Arlene Hittle: Honestly? I majored in journalism because I was trying to be practical. In elementary school, I knew I wanted to be a writer. By the time I got to 10th grade, I realized I needed a career to pay the bills while I tried to break into fiction. I chose journalism because it’d give me a chance to write for a living until I could write novels for a living.
Novel-writing and journalistic writing are somewhat different—I didn’t really settle into heavy-duty fiction-writing until I started working as a page designer/copy editor. (When I wrote all day at work, the last thing I wanted to do when I got home was write some more.) Some skills cross over—vocabulary, ability to string together sentences. I believe that my reliance on clichés, which some readers have dinged me for, is a result of my journalism background. (I go for the quick, easily understandable comparison.) I’m about to test my ability to do both at once, though. In September, I was laid off from my page design/copy editing gig, and I start a new job as education reporter Jan 5. Writing has become more of a habit now, and I’m confident I’ll be able to do both.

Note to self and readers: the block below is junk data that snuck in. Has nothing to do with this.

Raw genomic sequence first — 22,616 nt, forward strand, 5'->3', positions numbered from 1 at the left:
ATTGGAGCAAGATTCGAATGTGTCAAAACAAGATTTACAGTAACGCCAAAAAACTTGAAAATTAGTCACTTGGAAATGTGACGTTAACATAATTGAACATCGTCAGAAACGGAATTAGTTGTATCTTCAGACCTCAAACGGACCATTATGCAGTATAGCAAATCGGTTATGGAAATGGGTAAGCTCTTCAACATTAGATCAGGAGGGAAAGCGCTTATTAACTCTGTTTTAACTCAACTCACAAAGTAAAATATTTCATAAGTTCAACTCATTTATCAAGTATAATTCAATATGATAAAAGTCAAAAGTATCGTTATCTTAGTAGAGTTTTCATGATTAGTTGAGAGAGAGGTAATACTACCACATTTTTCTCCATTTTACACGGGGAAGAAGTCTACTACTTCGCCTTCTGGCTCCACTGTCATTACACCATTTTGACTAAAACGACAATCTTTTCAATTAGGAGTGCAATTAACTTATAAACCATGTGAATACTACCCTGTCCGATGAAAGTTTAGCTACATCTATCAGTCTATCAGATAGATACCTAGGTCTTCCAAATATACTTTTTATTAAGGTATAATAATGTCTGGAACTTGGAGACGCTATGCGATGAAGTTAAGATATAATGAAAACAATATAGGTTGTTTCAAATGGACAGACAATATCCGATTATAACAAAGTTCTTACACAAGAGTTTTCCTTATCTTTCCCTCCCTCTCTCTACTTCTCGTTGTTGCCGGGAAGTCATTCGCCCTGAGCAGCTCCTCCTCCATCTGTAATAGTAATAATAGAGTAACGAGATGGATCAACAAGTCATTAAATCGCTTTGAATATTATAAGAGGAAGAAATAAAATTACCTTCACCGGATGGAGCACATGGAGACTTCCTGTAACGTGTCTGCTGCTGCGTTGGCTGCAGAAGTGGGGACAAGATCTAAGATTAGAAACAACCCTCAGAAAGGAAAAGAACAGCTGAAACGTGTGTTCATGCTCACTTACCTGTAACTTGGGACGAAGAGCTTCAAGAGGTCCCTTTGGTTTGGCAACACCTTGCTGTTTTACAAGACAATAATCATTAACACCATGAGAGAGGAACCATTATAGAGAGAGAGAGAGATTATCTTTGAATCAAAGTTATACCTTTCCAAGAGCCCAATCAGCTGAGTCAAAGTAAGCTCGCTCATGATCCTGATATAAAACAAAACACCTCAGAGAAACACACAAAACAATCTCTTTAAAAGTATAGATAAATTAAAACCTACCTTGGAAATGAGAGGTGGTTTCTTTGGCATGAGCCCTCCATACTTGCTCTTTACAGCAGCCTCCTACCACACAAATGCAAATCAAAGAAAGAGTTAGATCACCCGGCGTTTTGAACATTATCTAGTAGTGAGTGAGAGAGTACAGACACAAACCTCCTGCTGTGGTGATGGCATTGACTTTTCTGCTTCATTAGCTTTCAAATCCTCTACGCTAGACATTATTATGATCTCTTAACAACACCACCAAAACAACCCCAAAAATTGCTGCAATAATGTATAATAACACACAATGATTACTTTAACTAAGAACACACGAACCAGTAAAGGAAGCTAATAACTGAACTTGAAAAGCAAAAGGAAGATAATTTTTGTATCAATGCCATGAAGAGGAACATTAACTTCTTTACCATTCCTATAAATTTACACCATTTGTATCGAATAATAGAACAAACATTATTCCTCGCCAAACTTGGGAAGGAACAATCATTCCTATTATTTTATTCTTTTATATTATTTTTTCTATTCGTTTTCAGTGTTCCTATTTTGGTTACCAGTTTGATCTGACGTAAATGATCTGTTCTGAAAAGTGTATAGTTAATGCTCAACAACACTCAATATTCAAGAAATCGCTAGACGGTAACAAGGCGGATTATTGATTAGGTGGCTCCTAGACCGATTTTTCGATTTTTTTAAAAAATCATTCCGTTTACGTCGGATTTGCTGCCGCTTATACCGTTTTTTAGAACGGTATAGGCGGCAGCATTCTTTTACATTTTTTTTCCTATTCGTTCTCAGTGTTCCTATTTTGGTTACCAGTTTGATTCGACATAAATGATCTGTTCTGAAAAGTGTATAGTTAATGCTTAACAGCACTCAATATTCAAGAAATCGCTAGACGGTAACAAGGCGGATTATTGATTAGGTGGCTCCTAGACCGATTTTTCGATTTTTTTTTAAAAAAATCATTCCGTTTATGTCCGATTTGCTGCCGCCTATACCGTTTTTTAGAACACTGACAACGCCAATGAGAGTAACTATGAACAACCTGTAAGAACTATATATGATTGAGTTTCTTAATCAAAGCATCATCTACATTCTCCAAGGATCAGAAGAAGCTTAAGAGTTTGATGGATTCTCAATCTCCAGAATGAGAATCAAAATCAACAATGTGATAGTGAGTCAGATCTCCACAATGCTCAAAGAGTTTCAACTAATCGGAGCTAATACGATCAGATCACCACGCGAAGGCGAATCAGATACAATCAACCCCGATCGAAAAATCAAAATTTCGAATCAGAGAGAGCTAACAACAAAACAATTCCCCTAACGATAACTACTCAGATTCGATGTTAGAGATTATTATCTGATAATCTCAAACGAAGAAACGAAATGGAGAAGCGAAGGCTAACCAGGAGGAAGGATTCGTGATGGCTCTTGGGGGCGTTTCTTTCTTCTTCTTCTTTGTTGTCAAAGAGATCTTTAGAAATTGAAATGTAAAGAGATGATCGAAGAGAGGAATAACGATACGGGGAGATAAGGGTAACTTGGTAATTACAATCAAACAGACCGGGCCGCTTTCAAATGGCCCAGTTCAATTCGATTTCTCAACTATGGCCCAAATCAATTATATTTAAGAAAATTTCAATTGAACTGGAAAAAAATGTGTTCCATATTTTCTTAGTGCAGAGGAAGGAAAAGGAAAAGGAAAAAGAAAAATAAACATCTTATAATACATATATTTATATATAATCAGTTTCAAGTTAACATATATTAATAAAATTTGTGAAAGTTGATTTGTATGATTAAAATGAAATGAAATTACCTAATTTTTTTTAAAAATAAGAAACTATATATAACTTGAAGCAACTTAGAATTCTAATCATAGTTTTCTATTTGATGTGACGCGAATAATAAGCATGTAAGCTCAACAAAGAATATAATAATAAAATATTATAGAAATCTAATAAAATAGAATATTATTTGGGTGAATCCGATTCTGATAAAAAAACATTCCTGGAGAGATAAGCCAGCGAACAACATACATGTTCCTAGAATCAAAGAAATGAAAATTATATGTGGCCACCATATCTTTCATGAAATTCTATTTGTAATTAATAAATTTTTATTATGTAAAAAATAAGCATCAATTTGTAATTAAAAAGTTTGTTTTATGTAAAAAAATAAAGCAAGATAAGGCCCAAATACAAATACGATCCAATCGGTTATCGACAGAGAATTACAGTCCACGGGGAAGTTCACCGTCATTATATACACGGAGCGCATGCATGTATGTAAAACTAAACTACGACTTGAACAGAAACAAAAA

Q: How supportive is setting to telling your story? Can you use time and location to amplify your narrative?
Arlene Hittle: I probably could, but I’m not sure I do. A lot of the scenes in BRIDE are set in fictional places within the real city of Chicago.
Q: What’s next?
Arlene Hittle: BLIND DATE BRIDE is my foray into self-publishing. Its companion, TROUBLE IN PARADISE, picks up where BRIDE left off and tells the story of Kari and Damien’s best friends Bethany and Cody, the ones who got more wedding night action than the bride and groom. It’s sitting on my hard drive, waiting for me to shape it into something ready to release, which I’d like to do sometime in 2015. I also write for Turquoise Morning Press. My next TMP releases are set for March (BREAKING ALL THE RULES, a nod to Star Trek lovers) and April (JUST RIGHT, a novella-length retelling of Goldilocks and the Three Bears).
Q: Tell us about Arlene Hittle. What do you like to do when you’re not reading or writing?
Arlene Hittle: I watch too much TV and spend as much time as possible with my cats, dog and tennis pro boyfriend. I enjoy cooking, the result of a Food Network obsession in the 90s, and—in a fit of poor judgment induced by my impending move downstate—decided to use up my yarn stash by crocheting scarves as Christmas gifts. I’d love to learn how to knit, but attempts to teach myself have been unsuccessful. I’m guilty of pinning tons of recipes/projects that I will probably never, ever attempt on my own, no matter how delicious they look or cute they are.
About Arlene Hittle